Help in understanding mystery of NHL draft comes via book

Help in understanding mystery of NHL draft comes via book

MacLean said the book so far has been well-received.

YORKTON – The fate of NHL teams often seems to hinge on what they do at the annual draft.

The top picks, the likes of Guy Lafleur, Gilbert Perrault, Connor McDavid, Auston Matthews and most recently Connor Bedard, are obvious selections which are almost guaranteed to add a star to a team – although there are the occasional Brian Lawton’s too.

But as the draft continues and teams are deciding between players at 25th overall, or the second or third round, how do they decide. What goes into picking one teenager over another hoping one day they will make NHL roster players?

At times it frankly seems a bit like merely a roll of the dice with fingers crossed.

But there is really an extreme amount of statistical data, and years of experience pouring over reports before making a pick.

It’s a process not easily understood, but one fans are keenly interested in as the success or failure of favourite teams can hinge on what happens draft day.

So Draft Day, a new book by Doug MacLean and Scott Morrison, will be of interest to many NHL fans.

MacLean certainly comes at the topic from the perspective of experience as a former NHL coach, general manager, team president, and TV commentator.

In the book he writes to reveal “how teams build for greatness—or fail to—on hockey’s most anticipated day,” notes the publisher website at

Certainly, MacLean knows first hand what a bad draft can mean.

“I will never forget the final few weeks of the 2003-04 season,” he wrote. “It might have been the time when I truly understood the mental tug-of-war a National Hockey League general manager, especially the GM of a struggling, still relatively new expansion franchise, goes through. It was the fourth of my ten seasons as president and GM of the Columbus Blue Jackets.

“With the eighth selection Columbus selected (Alexandre) Picard. I remember after we made the pick, Tim Murray, who was scouting with Anaheim at the time, walked by our table on his way to making the ninth overall pick and said, “Man, you got a player. What a selection. We wanted him.” We left Raleigh after the draft on a high. Were we ever wrong.”

So why the book?

Well MacLean was asked to write it.

“I never would have thought of it if Simon and Schuster hadn’t called,” explained MacLean in a recent Yorkton This Week interview.

The publisher was looking for a manuscript that was in the vein of the popular baseball book Moneyball.

“It was their idea and they pitched me on it,” said MacLean, who added he thought the idea was “kind of unique,” so he took it on.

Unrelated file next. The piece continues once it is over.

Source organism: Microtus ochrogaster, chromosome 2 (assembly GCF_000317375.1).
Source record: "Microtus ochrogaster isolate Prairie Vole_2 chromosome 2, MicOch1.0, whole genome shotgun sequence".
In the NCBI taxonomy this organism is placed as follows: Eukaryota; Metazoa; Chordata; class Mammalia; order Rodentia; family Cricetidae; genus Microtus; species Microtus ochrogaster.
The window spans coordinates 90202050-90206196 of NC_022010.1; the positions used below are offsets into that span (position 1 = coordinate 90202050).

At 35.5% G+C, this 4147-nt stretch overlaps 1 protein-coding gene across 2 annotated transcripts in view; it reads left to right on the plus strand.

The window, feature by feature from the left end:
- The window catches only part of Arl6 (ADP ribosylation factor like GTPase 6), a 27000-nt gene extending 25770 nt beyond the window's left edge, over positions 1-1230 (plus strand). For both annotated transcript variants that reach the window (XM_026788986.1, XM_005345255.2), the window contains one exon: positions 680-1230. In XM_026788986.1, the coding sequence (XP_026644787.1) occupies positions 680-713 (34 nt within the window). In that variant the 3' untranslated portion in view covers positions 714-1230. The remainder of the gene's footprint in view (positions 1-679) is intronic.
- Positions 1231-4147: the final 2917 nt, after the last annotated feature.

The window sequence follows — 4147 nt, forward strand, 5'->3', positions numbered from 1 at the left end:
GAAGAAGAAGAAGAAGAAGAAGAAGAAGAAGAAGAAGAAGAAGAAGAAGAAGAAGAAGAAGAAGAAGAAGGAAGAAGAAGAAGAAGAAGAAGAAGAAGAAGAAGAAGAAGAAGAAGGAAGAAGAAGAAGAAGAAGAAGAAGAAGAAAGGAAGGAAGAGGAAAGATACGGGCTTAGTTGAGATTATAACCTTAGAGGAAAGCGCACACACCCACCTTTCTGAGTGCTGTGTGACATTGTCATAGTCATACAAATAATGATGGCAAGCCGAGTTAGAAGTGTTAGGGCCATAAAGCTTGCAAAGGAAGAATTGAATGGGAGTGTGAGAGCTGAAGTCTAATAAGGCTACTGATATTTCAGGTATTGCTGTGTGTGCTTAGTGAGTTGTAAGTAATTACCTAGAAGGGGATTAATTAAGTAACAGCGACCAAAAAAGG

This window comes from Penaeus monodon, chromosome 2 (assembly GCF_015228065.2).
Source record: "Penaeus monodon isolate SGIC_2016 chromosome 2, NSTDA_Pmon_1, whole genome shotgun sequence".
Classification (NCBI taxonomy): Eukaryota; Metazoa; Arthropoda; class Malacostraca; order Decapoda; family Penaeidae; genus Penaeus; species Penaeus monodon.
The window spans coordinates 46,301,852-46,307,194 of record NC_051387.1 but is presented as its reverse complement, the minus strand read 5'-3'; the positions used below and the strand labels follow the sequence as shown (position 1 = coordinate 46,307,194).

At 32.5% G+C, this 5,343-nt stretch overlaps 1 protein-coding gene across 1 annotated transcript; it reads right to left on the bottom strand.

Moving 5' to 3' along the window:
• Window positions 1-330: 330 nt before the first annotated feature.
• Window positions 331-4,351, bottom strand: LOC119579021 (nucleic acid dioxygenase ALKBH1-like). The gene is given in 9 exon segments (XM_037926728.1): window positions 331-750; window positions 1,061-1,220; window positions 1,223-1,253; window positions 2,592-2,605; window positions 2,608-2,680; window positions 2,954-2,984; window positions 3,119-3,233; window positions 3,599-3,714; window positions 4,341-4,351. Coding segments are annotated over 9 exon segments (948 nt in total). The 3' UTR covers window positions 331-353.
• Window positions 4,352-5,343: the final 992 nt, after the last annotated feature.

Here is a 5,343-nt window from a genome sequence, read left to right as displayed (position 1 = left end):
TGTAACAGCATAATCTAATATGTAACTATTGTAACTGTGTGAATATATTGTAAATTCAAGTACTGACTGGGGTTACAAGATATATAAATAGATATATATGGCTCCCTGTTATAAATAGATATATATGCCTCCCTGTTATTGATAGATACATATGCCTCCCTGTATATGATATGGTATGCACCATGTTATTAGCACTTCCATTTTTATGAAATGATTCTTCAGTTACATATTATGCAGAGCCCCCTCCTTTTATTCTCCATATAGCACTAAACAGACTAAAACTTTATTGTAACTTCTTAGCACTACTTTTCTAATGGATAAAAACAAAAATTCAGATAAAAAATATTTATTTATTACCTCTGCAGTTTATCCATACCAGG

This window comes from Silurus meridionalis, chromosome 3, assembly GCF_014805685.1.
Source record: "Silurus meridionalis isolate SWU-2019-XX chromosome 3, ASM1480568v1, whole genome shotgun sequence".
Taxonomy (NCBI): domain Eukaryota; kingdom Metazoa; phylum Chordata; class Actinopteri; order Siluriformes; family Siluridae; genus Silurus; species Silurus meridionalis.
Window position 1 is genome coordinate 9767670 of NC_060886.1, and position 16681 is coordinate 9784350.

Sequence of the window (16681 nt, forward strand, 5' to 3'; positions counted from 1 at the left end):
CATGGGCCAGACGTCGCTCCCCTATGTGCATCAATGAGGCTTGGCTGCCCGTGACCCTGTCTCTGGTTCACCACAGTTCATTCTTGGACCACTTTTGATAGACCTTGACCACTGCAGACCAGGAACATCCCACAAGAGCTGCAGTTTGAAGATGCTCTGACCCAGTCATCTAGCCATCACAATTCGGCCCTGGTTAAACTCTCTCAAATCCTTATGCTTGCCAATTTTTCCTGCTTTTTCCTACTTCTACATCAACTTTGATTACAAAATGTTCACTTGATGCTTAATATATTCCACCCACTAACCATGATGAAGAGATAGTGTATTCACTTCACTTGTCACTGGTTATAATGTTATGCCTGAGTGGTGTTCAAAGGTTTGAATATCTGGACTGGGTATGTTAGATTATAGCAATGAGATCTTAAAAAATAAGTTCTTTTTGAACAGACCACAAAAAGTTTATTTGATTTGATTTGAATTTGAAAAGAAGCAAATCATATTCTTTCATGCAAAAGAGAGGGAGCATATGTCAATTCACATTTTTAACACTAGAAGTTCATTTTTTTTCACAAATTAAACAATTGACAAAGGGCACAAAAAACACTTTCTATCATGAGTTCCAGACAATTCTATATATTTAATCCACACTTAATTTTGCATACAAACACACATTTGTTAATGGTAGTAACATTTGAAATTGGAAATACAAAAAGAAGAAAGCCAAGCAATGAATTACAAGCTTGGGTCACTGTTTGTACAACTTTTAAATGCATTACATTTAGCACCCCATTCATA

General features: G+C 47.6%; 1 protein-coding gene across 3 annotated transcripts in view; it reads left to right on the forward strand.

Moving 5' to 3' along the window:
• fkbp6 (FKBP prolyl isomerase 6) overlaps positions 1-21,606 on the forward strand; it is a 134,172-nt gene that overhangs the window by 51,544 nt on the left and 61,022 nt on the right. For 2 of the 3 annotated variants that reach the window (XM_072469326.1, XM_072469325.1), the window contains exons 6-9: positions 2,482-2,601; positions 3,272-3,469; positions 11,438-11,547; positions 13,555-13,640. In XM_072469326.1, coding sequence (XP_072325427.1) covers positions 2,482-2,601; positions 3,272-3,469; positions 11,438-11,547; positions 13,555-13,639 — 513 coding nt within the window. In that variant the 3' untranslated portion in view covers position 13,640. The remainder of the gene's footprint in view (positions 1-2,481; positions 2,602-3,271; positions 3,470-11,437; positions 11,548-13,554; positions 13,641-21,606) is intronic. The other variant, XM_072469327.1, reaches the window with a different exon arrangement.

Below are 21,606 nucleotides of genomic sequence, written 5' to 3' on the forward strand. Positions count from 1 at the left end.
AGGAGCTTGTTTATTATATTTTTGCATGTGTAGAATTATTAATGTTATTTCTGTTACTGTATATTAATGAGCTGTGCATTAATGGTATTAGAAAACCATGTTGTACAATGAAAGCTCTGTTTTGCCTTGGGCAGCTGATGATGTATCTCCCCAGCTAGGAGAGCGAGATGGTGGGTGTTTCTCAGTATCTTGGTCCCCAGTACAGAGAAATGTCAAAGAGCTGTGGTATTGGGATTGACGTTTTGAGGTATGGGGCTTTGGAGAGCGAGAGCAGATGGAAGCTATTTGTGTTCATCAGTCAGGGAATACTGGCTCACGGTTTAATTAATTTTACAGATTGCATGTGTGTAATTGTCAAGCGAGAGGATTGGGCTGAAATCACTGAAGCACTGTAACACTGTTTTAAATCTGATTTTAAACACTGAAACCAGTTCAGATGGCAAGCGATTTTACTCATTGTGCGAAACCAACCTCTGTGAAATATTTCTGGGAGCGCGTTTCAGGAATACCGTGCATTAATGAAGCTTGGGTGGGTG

MacLean said certainly it’s a topic fans seem intrigued by.

“The draft is something a lot of people have an interest in,” he said.

While a lot goes into the selections, MacLean said the draft is far from an exact science. He said if a general manager finds players who can carve out an NHL career 50 per cent of the time “he’s done well.”

In part the uncertainty of the process is drafting players so young.

“Things can change dramatically,” said MacLean.

That’s why sometimes late round selections grow into the game and play for years, while higher picks may have topped out and never make the final step to the NHL.

MacLean pointed to Columbus, a team that has still never had the first overall pick, despite years of mediocrity at best.

“It’s frustrating. It drives me crazy,” he said.

It also means the team has had to be right in its later picks, and as noted earlier that hasn’t always been the case.

In the book MacLean shares the process, letting readers into the backrooms where a team lays out who they covet in the draft.  After a read fans will at least better understand how picks are made – although why they become stars or footnotes is not something a book will ever capture.

“It was a disastrous draft overall for us. It got worse as both our second-round picks – right winger Adam Pieneault from Boston College at forty-six overall and defenseman Kyle Wharton from Ottawa at fifty-nine – played a total of three NHL games. We drafted a goalie, Dan LaCosta from Owen Sound, who played four NHL games. Then our next five picks never played in the NHL. Our final pick, in the ninth round, defenseman Grant Clitsome out of Nepean, played 205 games. Go figure. That’s the draft,” he wrote.

MacLean said the book so far has been well-received.

“It’s been really positive,” he said, adding he feels “there are some great things in there,” that fans will enjoy, like some behind-the-scenes inside into the draft day trade of Eric Lindros.

MacLean also talks analytics, something he said GM’s tend to shy away from talking about –only two talked for the book.

“To me it’s just another tool to use for information,” he said.



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